Coins that Never Really Caught On — The 3ȼ Piece

Second in an occasional series.

My article, A Platinum Coin to Pay Down the Debt, was written with tongue firmly in cheek, but the US Treasury has come up with some real coins almost as ridiculous. Our first example was the two-cent piece. Today we introduce the three-cent piece.

In 1851, the Post Office Department lowered the cost of postage from five cents to three cents. Naturally, government officials decided there had to be a single coin that could be used to buy a single postage stamp.


Originally, the three-cent-piece was made from a 75/25 silver/copper alloy, but this changed to the more usual 90/10 alloy in 1854. The three-cent silver was the smallest coin ever issued by the United States, weighing in at 4/5 of a gram and a diameter smaller than a modern dime.(For comparison purposes, one of today’s dimes weighs in at 2.3 grams.) They were officially called trimes by the mint director, but known by the public at the time as “fishscales.”

In 1854, its weight was reduced to 3/4 of a gram by reducing thickness. The coin went through several design changes during the years it was minted (1851-1873) but was never terribly popular because of its small size and incredible ability to get lost.

The Civil War led to widespread hoarding of all silver coins, and even the lowly penny and nickel began to disappear. The government tried a number of methods to alleviate the shortage, and eventually settled on fractional currency. These small denomination (3 to 50 cent) paper notes were even less popular, as they were about the size of postage stamps, even easier to lose, and hard to handle in large amounts.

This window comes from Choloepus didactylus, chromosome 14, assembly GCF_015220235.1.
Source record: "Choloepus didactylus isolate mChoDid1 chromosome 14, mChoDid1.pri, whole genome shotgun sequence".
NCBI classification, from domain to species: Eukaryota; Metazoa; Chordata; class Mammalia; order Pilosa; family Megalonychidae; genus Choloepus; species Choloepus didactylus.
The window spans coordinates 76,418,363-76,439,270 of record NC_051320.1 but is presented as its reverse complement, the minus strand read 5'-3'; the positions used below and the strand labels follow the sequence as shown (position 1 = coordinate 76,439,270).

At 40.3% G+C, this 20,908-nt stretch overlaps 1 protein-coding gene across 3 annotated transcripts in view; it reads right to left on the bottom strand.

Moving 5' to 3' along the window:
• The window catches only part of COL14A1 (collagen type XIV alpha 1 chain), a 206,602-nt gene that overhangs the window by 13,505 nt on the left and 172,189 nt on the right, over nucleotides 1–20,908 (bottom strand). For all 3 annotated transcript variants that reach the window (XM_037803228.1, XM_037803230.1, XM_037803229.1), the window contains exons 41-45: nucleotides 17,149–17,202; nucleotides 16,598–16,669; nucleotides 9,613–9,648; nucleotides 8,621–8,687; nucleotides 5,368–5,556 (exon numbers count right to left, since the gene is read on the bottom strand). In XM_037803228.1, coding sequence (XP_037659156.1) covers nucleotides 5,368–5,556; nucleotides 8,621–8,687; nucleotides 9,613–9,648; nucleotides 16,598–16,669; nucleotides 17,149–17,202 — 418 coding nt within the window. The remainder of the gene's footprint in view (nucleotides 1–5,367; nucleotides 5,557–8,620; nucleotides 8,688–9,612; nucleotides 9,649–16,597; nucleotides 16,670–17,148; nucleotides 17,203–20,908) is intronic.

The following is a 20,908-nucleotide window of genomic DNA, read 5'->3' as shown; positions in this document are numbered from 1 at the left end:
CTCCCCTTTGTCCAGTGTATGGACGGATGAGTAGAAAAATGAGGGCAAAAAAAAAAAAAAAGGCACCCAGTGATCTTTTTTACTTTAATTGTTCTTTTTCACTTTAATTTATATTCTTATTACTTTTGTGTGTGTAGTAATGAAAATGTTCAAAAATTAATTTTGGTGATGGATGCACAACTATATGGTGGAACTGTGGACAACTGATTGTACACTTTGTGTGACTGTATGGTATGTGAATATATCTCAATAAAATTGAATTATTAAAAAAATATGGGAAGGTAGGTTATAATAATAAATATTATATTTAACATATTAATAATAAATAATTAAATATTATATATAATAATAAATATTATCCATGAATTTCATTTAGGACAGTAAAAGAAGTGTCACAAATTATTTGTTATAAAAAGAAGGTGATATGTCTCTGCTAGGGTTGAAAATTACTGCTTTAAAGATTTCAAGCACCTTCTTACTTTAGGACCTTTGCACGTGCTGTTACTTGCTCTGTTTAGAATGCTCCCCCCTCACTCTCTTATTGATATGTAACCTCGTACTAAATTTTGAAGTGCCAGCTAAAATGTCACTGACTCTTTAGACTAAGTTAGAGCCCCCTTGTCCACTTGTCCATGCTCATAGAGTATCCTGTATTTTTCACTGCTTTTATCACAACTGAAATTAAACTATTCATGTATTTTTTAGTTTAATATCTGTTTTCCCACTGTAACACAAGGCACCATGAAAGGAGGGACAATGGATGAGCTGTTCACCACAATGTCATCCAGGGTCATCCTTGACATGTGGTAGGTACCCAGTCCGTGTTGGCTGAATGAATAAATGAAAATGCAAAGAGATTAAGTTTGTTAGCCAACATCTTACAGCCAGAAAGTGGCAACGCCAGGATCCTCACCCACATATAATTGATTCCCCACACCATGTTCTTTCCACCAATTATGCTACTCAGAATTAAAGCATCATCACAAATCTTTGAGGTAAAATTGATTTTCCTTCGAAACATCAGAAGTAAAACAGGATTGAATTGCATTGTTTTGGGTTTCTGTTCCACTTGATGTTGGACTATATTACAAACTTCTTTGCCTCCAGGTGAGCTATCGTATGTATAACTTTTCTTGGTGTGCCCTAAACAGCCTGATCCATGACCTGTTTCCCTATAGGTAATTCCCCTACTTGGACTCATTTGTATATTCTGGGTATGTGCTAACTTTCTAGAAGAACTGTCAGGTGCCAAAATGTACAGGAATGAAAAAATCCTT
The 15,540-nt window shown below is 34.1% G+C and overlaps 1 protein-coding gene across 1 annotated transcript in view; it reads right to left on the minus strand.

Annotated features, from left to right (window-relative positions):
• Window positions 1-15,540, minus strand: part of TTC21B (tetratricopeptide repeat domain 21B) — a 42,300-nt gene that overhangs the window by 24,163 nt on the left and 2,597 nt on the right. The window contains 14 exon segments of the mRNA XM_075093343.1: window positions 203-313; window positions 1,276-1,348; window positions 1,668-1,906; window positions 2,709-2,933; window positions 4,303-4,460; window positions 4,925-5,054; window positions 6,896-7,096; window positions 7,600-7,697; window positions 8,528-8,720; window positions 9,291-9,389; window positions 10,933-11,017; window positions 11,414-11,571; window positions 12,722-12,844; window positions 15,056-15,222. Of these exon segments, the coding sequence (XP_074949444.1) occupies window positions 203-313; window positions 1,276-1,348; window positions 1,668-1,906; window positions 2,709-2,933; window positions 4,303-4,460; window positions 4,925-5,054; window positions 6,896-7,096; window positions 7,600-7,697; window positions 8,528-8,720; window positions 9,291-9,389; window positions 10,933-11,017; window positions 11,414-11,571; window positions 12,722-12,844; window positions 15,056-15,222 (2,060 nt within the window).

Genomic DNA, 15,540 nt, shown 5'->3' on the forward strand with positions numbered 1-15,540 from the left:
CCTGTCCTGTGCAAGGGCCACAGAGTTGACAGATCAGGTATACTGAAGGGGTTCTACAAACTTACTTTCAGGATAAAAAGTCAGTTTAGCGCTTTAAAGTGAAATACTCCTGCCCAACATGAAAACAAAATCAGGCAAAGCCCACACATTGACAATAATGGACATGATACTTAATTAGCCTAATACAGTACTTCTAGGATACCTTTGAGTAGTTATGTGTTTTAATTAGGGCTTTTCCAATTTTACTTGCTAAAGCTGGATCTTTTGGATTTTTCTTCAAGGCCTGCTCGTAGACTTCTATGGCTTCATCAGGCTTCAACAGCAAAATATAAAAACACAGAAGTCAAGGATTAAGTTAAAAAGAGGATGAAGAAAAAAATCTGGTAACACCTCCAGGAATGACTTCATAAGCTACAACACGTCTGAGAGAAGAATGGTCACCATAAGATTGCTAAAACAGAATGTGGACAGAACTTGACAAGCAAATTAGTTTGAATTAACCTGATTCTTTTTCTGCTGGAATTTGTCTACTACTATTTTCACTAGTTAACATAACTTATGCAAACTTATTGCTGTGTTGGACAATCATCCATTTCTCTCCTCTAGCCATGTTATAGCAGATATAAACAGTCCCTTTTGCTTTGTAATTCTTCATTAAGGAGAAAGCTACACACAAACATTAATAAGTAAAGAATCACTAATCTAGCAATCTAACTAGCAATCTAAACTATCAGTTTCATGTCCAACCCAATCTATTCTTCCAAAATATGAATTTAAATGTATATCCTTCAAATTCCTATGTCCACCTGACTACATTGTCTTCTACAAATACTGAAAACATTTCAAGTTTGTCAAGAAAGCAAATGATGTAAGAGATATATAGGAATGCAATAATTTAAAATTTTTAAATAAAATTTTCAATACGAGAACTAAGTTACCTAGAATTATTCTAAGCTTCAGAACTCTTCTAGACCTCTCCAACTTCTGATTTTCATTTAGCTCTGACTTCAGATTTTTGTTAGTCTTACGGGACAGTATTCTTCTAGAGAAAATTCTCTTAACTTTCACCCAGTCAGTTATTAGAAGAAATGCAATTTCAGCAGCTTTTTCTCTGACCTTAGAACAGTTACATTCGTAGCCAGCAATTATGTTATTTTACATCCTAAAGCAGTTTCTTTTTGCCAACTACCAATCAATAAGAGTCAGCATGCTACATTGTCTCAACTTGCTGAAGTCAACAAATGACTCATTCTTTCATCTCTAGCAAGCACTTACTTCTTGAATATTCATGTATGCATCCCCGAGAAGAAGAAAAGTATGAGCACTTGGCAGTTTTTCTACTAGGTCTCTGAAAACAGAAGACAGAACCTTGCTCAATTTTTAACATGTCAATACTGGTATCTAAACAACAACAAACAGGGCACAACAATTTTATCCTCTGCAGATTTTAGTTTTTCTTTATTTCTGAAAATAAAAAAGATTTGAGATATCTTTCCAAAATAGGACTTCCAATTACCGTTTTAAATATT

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Government officials were certain they had finally found the answer in 1865 when they introduced the three cent nickel coin. This coin was composed of copper and nickel and was larger than the silver coin of the same denomination. It was never intended as a permanent issue, only as a stopgap measure until the wartime hoarding ceased; even so, it was minted until 1889. This coin was only slightly more popular than the silver version, but with the introduction of mechanical vending machines it suddenly enjoyed a resurgence. The reason: it was the same diameter as the dime, and several enterprising souls discovered they could use the three cent piece and save seven cents.

Depending on condition, you can pay as much as $2000 for some of these coins, but a three-cent-silver in fine condition can be had for around $50, while a nickel version in the same condition is available for about half that.

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